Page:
A New Year's revolution

After attending the 12:10 Mass at Mission Church in Roxbury on Tuesday, a couple of long-time area residents greeted us after the service us by saying, "Happy New Year Mayor Flynn, it's great to see you here once again. You may not realize it, but whenever people from Mission Hill get together and talk about the old days, your name is always brought up in the most affectionate way." Sure we talk about the day you came here with St. Mother Teresa and the night of the Carole Stuart murder, but also about all the many funerals, weddings and all the Holy Week events that you attended over the years. You even brought the President of Ireland here, and who can forget Ted Kennedy's funeral. But talking to Trisha Fitzgerald, the wife of the beloved and now deceased State Representative Kevin Fitzgerald as she was leaving Mission Church, I told her how I often came over to the novena with my mother every Wednesday night as a kid. After praying for my dad's recovery from TB and then getting a cup of hot tea at Mike's Donut Shop across the street and talking to the Irish ladies, we would catch the bus back home to South Boston. Two hours later she would go off to work scrubbing big downtown office buildings all night with the other ladies.

Later on Tuesday, while waiting for the train at the Orange Line T Station, a young man who said he just came from prayer service at the mosque up the street, said to Kathy, my 10 year old grandson Braeden, and me, "Mayor, I listened to you and Mel King recently speaking to the community in the Mission public housing development here in Roxbury about your effort to get people working together for peace and unity in our troubled neighborhoods. There was a big crowd there and I think the teenagers there got a lot out of it. Very informative and respectful. But I didn't read one single word about it in the press. Violence, terrorism and crime are big news, I understand that, but why wasn't that positive meeting important news as well."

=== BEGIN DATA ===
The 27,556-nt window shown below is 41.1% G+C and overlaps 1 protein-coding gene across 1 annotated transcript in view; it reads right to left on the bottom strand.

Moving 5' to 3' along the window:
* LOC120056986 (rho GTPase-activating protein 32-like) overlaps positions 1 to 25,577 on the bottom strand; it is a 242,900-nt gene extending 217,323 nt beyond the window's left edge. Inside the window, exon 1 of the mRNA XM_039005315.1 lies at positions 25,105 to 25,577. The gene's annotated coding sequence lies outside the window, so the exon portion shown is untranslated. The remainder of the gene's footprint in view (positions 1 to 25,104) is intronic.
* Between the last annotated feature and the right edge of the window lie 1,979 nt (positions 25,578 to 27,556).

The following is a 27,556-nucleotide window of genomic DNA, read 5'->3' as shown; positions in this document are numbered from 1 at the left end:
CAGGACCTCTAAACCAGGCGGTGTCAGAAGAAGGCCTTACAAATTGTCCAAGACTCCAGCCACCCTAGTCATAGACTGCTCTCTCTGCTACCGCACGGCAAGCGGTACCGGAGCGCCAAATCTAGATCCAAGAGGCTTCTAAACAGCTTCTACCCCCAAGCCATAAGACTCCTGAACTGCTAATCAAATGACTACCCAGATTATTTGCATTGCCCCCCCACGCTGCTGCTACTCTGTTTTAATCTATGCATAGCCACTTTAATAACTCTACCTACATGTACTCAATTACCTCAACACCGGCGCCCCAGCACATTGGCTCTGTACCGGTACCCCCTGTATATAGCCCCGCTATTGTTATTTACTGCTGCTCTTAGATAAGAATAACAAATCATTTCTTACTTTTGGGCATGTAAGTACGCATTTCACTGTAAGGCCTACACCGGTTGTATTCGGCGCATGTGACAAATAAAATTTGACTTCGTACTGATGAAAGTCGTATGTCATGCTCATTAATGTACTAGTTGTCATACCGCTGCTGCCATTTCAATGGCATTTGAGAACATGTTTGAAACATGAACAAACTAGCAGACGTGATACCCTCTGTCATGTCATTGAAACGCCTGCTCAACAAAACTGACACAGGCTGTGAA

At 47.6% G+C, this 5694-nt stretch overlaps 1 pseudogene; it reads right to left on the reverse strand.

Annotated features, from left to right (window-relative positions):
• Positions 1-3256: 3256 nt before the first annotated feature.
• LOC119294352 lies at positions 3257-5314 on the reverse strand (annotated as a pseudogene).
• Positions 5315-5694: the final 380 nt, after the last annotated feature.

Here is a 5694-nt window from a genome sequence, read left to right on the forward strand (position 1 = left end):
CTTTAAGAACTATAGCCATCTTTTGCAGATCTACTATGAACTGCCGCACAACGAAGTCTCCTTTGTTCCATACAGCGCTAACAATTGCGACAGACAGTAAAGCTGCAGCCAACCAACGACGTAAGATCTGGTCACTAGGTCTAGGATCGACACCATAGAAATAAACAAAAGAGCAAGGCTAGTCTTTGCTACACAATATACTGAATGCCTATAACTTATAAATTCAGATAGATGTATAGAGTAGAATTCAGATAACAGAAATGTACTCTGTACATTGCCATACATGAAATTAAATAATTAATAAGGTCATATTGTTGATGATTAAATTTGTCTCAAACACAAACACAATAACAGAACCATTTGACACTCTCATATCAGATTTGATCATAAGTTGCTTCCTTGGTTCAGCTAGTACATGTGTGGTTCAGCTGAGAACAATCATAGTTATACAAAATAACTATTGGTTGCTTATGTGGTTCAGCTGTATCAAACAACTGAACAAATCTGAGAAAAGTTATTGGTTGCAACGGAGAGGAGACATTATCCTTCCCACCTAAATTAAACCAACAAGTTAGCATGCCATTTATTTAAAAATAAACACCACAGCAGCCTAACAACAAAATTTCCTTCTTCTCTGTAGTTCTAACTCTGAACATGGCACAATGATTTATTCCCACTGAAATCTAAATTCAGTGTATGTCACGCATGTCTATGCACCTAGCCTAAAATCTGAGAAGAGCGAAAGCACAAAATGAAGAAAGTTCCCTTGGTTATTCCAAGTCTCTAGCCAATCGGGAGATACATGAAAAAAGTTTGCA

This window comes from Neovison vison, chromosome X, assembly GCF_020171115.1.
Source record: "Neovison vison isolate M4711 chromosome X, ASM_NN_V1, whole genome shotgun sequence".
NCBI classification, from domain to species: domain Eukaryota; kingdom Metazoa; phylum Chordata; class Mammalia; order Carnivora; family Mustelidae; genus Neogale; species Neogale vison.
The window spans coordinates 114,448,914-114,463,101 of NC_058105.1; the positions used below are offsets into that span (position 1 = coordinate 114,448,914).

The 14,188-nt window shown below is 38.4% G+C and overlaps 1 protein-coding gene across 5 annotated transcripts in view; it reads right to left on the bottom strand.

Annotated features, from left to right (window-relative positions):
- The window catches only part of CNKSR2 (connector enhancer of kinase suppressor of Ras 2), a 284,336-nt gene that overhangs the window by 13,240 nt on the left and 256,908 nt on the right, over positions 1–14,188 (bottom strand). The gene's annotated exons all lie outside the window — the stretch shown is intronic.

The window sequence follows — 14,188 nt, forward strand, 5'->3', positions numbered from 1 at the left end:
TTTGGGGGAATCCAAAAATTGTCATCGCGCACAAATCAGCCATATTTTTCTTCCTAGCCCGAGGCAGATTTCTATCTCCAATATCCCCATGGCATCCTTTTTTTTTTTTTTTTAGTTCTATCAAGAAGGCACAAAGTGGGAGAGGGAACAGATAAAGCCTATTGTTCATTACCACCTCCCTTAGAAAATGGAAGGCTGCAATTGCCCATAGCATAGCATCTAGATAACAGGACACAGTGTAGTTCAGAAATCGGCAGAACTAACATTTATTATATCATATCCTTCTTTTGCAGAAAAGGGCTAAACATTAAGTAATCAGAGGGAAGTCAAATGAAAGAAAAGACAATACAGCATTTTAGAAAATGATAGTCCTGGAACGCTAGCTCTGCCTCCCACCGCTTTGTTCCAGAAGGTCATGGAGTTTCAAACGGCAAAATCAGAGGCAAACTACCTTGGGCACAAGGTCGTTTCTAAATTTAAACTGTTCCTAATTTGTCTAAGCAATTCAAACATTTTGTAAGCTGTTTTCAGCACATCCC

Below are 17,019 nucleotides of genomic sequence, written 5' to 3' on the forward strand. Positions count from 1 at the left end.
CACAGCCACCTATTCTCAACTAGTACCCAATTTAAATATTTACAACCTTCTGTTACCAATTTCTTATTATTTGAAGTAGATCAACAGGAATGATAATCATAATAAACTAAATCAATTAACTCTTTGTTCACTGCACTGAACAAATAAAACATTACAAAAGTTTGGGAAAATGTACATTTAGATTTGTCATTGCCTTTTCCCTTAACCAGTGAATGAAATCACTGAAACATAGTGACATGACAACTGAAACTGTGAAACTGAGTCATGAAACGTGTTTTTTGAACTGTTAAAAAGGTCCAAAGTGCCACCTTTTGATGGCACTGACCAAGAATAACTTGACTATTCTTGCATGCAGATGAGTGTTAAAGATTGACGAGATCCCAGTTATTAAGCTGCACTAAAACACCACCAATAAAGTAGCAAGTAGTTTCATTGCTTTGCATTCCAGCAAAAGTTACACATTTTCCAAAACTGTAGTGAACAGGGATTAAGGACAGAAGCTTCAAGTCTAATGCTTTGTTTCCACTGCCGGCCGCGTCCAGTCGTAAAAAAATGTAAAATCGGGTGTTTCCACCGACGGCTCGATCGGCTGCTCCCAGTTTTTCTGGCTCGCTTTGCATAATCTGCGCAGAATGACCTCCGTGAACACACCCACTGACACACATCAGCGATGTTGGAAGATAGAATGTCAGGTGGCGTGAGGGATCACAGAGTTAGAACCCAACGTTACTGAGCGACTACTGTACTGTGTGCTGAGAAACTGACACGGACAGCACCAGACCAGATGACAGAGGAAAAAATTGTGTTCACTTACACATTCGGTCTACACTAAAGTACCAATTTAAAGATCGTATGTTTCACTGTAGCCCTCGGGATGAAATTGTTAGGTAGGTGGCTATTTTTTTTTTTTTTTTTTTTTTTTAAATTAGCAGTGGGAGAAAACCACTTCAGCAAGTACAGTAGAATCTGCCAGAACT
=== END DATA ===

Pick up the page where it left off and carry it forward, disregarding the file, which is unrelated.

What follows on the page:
I told him that the press has staff limitations, but I bet if somebody had written a letter to the local newspaper that it probably would have been published. "Most reporters want to be fair and objective, but as I've experienced over the years, they oftentimes have to depend on people from the community to alert them to any positive events, not just protests and demonstrations."

Honestly, I don't care what left wing or right wing activists and media people have to say. They usually are grandstanding for attention and we've learned that a few haters can dominate the news. Before we could turn these haters and uninformed people out, but not anymore. Unfortunately, our country and civilized society are paying a heavy price, especially our children. Tragically, anybody can say anything they want, even if it is not true or hurtful to innocent people. But don't expect it to change anytime soon.

What a great New Year's Revolution it would be for all of us to make -- that is to not listen, read or spread any hateful things about anybody in 2017. Let's stop the hateful rhetoric, it's not American.

- Raymond L. Flynn is the former U.S. Ambassador to the Holy See and Mayor of Boston.